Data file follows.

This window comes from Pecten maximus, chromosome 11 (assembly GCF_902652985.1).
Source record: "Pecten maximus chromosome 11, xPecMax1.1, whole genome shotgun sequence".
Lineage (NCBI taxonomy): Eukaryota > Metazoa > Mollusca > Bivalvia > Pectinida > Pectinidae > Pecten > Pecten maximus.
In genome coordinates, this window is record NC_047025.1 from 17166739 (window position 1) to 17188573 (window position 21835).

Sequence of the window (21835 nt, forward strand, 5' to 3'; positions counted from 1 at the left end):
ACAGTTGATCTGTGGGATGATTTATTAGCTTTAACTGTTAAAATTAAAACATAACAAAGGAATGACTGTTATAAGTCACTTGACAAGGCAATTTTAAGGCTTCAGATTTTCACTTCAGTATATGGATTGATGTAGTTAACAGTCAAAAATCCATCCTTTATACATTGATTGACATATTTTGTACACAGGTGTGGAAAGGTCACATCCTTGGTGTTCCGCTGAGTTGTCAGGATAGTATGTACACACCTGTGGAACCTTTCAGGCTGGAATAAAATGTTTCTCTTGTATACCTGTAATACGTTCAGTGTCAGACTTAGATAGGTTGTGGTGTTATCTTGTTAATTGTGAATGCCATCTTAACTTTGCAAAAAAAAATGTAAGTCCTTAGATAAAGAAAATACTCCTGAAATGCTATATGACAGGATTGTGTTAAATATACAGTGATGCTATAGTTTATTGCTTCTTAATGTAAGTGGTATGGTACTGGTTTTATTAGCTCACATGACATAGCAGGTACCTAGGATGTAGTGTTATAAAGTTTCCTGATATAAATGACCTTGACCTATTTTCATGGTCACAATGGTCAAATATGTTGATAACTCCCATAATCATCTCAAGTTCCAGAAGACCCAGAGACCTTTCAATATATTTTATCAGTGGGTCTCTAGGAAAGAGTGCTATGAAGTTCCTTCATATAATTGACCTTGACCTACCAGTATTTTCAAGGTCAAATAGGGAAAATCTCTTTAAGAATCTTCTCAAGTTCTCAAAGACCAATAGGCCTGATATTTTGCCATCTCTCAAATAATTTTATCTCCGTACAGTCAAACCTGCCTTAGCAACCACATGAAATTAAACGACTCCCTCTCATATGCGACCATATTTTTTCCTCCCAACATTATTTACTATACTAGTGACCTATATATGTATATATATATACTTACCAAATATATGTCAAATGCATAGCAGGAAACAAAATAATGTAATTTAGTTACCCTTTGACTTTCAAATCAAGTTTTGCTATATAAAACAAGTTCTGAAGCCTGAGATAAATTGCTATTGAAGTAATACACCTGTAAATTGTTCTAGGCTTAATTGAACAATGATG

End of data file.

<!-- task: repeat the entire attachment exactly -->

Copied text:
This window comes from Pecten maximus, chromosome 11 (assembly GCF_902652985.1).
Source record: "Pecten maximus chromosome 11, xPecMax1.1, whole genome shotgun sequence".
Lineage (NCBI taxonomy): Eukaryota > Metazoa > Mollusca > Bivalvia > Pectinida > Pectinidae > Pecten > Pecten maximus.
In genome coordinates, this window is record NC_047025.1 from 17166739 (window position 1) to 17188573 (window position 21835).

Sequence of the window (21835 nt, forward strand, 5' to 3'; positions counted from 1 at the left end):
ACAGTTGATCTGTGGGATGATTTATTAGCTTTAACTGTTAAAATTAAAACATAACAAAGGAATGACTGTTATAAGTCACTTGACAAGGCAATTTTAAGGCTTCAGATTTTCACTTCAGTATATGGATTGATGTAGTTAACAGTCAAAAATCCATCCTTTATACATTGATTGACATATTTTGTACACAGGTGTGGAAAGGTCACATCCTTGGTGTTCCGCTGAGTTGTCAGGATAGTATGTACACACCTGTGGAACCTTTCAGGCTGGAATAAAATGTTTCTCTTGTATACCTGTAATACGTTCAGTGTCAGACTTAGATAGGTTGTGGTGTTATCTTGTTAATTGTGAATGCCATCTTAACTTTGCAAAAAAAAATGTAAGTCCTTAGATAAAGAAAATACTCCTGAAATGCTATATGACAGGATTGTGTTAAATATACAGTGATGCTATAGTTTATTGCTTCTTAATGTAAGTGGTATGGTACTGGTTTTATTAGCTCACATGACATAGCAGGTACCTAGGATGTAGTGTTATAAAGTTTCCTGATATAAATGACCTTGACCTATTTTCATGGTCACAATGGTCAAATATGTTGATAACTCCCATAATCATCTCAAGTTCCAGAAGACCCAGAGACCTTTCAATATATTTTATCAGTGGGTCTCTAGGAAAGAGTGCTATGAAGTTCCTTCATATAATTGACCTTGACCTACCAGTATTTTCAAGGTCAAATAGGGAAAATCTCTTTAAGAATCTTCTCAAGTTCTCAAAGACCAATAGGCCTGATATTTTGCCATCTCTCAAATAATTTTATCTCCGTACAGTCAAACCTGCCTTAGCAACCACATGAAATTAAACGACTCCCTCTCATATGCGACCATATTTTTTCCTCCCAACATTATTTACTATACTAGTGACCTATATATGTATATATATATACTTACCAAATATATGTCAAATGCATAGCAGGAAACAAAATAATGTAATTTAGTTACCCTTTGACTTTCAAATCAAGTTTTGCTATATAAAACAAGTTCTGAAGCCTGAGATAAATTGCTATTGAAGTAATACACCTGTAAATTGTTCTAGGCTTAATTGAACAATGATG